It's not often an applicant attempts to file a federal trademark application for a parody mark, but that is exactly what a company in Florida did on February 10th (with the help of a Florida intellectual property attorney, I might add).
On February 10th, Notsportscenter, LLC, a Florida limited liability company, filed a federal trademark application
for NOTSPORTSCENTER in Class 041 as it relates to "[e]ntertainment services in the nature of online news in the field of athletic sports and humor; entertainment services, namely, providing a web site featuring literature, video clips, film clips and other multimedia materials all featuring athletic sports and humor; providing information in the field of entertainment in the nature of humor relating to athletic sports; entertainment information regarding athletic sports and humor via the Internet, electronic communications networks, computer networks and wireless communications network."
The date of first use is listed as April 1, 2013 and the mark appears to relate to a website and Twitter account (which has over 422k followers) that is a parody of ESPN's SportsCenter
Those who are familiar with trademarks know that, although several factors go into the analysis, trademark infringement generally occurs when someone adopts a mark that is the same or similar to a pre-existing mark and uses it on goods or services related to those offered by the senior user (thus creating, at least in theory, a likelihood of confusion among consumers). For this reason, the U.S. Patent and Trademark Office will refuse to register trademarks that are confusingly similar to previously filed marks.
Parody marks, however, can sometimes overcome this likelihood of confusion bar because it is obvious that that mark is a parody and not associated with the senior user (in this case, the mark itself, and several disclaimers on the website and Twitter account, make it pretty clear that this entity is "NOT" SportsCenter). This obviousness negates any likelihood of confusion.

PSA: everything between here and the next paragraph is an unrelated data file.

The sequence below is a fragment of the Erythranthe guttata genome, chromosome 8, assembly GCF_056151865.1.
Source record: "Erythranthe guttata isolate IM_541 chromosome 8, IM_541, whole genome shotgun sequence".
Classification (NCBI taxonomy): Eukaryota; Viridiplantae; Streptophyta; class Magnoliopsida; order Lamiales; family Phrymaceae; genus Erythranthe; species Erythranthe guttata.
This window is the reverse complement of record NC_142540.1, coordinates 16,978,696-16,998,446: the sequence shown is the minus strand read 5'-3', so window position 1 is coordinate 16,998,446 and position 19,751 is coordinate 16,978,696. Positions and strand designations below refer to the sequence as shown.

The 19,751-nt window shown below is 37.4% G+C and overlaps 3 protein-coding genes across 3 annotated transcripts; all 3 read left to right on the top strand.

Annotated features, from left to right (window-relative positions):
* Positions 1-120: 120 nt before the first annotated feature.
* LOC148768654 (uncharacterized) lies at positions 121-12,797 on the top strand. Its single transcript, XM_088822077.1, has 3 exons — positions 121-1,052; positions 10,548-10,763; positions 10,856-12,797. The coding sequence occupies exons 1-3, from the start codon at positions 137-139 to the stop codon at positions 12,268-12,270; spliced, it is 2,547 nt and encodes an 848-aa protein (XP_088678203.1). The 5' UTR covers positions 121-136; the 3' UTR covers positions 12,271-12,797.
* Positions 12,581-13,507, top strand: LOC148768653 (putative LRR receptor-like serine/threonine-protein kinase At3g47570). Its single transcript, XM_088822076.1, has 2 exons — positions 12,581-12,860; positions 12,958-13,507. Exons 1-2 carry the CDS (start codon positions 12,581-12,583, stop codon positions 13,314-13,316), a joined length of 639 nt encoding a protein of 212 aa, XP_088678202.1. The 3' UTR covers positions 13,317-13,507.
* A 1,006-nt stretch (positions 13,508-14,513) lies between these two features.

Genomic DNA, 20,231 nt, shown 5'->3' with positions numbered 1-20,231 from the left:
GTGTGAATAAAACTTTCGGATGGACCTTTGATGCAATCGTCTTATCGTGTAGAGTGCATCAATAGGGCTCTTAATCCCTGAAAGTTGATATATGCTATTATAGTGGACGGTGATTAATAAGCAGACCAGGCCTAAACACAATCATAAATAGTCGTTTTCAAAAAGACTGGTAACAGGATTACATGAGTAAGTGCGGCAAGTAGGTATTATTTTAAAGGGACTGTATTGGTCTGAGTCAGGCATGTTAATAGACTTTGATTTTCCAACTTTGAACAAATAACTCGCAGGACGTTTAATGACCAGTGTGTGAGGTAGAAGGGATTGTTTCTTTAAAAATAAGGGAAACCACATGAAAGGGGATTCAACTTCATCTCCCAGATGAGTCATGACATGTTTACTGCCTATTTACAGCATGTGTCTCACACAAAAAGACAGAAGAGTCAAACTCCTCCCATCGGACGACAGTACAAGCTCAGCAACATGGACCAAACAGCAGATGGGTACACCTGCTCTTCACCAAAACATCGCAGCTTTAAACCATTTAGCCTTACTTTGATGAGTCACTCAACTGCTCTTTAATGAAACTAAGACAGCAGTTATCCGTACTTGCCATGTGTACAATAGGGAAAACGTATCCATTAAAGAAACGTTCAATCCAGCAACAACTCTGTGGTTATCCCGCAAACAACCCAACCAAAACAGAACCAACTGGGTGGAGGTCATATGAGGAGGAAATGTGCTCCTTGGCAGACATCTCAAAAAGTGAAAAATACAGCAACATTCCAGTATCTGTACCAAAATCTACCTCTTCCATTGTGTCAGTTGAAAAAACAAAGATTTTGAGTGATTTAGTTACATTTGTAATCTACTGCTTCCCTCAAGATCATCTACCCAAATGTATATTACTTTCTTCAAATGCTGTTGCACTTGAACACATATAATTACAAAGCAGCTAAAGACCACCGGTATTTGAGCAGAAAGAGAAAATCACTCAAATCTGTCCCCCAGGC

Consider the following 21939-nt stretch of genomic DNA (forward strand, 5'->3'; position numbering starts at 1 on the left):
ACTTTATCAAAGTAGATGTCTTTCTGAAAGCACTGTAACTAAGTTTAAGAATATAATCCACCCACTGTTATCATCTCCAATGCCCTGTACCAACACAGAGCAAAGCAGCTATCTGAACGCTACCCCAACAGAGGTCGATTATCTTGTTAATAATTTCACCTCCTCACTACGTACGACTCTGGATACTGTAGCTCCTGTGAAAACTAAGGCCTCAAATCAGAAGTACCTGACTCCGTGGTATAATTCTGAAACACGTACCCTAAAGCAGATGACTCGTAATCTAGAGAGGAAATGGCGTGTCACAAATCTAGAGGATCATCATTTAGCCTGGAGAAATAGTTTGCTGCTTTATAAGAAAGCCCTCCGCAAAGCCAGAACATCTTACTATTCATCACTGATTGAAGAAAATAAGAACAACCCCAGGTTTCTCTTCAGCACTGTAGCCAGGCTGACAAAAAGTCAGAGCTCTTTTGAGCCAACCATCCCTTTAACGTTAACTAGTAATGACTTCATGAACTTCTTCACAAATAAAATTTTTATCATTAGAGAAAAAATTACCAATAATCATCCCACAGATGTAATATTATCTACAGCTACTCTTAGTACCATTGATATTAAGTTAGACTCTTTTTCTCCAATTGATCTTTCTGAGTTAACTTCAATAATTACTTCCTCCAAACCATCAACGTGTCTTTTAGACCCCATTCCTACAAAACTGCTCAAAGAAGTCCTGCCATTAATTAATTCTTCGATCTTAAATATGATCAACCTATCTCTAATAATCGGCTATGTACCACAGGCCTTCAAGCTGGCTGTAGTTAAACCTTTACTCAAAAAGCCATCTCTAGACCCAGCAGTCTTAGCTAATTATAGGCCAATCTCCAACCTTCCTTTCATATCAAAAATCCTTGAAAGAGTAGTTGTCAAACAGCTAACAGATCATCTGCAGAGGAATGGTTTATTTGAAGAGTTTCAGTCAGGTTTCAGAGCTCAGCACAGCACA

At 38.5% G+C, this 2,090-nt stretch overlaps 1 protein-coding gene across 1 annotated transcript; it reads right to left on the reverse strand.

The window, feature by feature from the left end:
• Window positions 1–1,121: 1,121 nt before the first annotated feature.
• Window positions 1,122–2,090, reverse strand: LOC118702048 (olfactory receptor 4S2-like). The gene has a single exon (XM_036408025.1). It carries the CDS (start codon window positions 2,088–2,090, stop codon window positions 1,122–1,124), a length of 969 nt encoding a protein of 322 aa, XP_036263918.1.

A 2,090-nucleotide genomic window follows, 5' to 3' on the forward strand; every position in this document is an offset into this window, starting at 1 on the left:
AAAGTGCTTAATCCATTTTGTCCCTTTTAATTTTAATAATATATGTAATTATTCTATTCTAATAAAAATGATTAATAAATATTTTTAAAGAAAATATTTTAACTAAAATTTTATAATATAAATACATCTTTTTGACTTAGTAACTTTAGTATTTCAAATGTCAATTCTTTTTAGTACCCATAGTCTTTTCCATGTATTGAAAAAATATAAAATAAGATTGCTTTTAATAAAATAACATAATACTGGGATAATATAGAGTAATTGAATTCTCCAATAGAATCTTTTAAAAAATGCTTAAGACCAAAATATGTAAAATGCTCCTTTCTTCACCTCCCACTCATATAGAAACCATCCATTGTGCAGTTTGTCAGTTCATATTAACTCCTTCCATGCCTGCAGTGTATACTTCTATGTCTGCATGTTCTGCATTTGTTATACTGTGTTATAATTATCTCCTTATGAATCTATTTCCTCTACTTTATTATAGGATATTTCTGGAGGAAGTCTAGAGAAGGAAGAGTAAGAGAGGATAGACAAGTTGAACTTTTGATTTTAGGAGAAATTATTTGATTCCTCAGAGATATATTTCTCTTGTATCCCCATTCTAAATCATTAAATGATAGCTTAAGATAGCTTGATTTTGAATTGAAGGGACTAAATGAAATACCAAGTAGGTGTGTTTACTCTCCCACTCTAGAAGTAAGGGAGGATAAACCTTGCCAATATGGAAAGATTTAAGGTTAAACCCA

However, parody marks do not always survive a likelihood of confusion analysis because "[t]here are confusing parodies and non-confusing parodies." J. Thomas McCarthy, McCarthy on Trademarks and Unfair Competition, §31.153 (4th ed. 2010); see TMEP 1207.01(b)(x). "[P]arody is not a defense if the marks would otherwise be considered confusingly similar." Nike, Inc. v. Maher, 100 USPQ2d 1018, 1023 (TTAB 2011).
In the past, the Trademark Trial and Appeal Board (TTAB) has held CRACKBERRY, when used on clothing and online computer services, to be confusingly similar to BLACKBERRY. Research in Motion Ltd. v. Defining Presence Mktg. Grp., Inc., 102 USPQ2d 1187, 1192 (TTAB 2012). Additionally, LESSBUCKS COFFEE was held to be confusingly similar to STARBUCKS COFFEE when used on identical services. Starbucks U.S. Brands, LLC v. Ruben, 78 USPQ2d 1741 (TTAB 2006).
It's clear that the services offered under the SPORTSCENTER mark and NOTSPORTSCENTER mark are extremely related, if not identical. Therefore, the question becomes: is NOTSPORTSCENTER likely to confuse consumers as to whether the mark is associated with or sponsored by SportsCenter and ESPN? Is the addition of "NOT" to the mark enough to make this a parody? The applicant and its attorney appear to believe so, although they might be up for a fight if ESPN takes notice of this one.